Students spend a week learning how to be leaders in their communities
BATESBURG-LEESVILLE — Catholic high school students met recently at Kinard Conference Center to fine tune their leadership skills at the Diocese of Charleston High School Christian Leadership Institute (CLI) offered each summer.
This year’s group was one of the largest ever, but the participants stood out for other reasons. Counselors agreed that these students were on fire about their faith from the very start.
St. Joseph Church youth minister John Waters was impressed with the youths’ enthusiasm.
“When you see these young people in action you can’t help but be inspired,” he said. Waters remembered many of the college counselors when they went through CLI as students.
“These counselors, who have been through the program, have now, in turn, decided to share themselves and their faith with the younger students,” said Waters. “They are so proud of their Catholic faith. It is an amazing thing to see them continue the faith journey and see how they want others to join them on that journey.”
A couple of those returning counselors were Sophie Hodaly from St. Joseph Church and Sarah Kraus from Mary Magdalene Church. Both girls had participated in leadership programs when they were in high school.
“I just could not believe how these high school students were so in tune with their faith and already know how to live the Gospel in their everyday lives,” said Hodaly.
Kraus was one of the counselors who gave her testimony in a talk called “New Life.” She was part of the diocesan Evangelization Team when she was in high school, and Jerry White, director of Youth Ministry, invited her to be a counselor.
In her talk she reminded the youth that they should look for ways to be beacons of light for those around them. She spoke on the importance of going to confession and having Christ in one’s heart.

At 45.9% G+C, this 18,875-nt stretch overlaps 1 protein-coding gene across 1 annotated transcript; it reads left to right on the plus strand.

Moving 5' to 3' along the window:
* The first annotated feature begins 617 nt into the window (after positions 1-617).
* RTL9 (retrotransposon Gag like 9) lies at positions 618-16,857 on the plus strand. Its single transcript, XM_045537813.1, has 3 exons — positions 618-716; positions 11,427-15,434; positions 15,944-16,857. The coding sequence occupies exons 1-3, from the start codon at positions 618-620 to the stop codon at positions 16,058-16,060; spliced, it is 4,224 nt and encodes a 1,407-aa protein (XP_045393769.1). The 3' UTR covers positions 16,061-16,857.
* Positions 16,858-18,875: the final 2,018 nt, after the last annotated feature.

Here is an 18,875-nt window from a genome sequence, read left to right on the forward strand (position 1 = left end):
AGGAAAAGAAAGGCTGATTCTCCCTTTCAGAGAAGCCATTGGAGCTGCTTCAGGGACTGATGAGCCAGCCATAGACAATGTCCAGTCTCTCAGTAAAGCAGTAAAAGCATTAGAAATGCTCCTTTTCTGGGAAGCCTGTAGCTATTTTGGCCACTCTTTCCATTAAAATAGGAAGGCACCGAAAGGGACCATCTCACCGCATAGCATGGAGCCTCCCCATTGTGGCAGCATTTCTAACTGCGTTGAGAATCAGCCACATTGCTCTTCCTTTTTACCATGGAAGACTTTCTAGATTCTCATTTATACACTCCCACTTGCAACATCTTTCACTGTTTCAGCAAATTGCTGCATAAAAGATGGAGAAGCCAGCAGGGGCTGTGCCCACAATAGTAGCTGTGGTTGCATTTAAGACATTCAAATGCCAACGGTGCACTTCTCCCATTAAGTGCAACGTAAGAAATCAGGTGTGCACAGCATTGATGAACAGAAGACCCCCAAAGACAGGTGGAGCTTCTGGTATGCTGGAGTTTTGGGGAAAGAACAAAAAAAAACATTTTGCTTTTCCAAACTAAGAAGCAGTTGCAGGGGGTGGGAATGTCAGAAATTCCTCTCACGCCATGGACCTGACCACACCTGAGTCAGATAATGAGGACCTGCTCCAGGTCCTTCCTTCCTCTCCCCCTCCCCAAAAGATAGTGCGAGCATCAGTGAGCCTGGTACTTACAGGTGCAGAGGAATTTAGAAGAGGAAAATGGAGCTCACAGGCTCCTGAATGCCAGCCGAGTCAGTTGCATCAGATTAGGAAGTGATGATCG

“You should wake up in the morning and ask God how you can do his will. It is in following Christ that you will be truly free,” said Kraus.
When college student leaders are willing to give up a week of their summer to help their younger peers, it is an indication that the program is really making a difference.
“The reaction from this summer’s institute has been positive. We already have had one student who inquired about becoming a counselor,” said Cathy Roche, administrative assistant for the Youth Ministry Office.
The CLI week includes prayer time, small group discussions, team building activities like intramural sporting events, and general sessions that include skits and testimonies.
The leadership and discipleship program has been operating for several years and is geared for young people in ninth- through twelfth-grade who are in leadership roles or will be assuming leadership roles within their parish, school or diocese.
The purpose of the institute is to help students learn how to get excited about their faith and learn how to share that excitement. It also teaches the youth how to be leaders in the church and in their own youth groups. Many of the youth ministers have seen a difference when the youth return from the summer gathering.
“CLI is not just a week-long thing; it does make an impact. The seeds from the experience do not fall on the hard path but on fertile ground because the youth return, proud of their Catholic faith and willing to share it,” said Waters.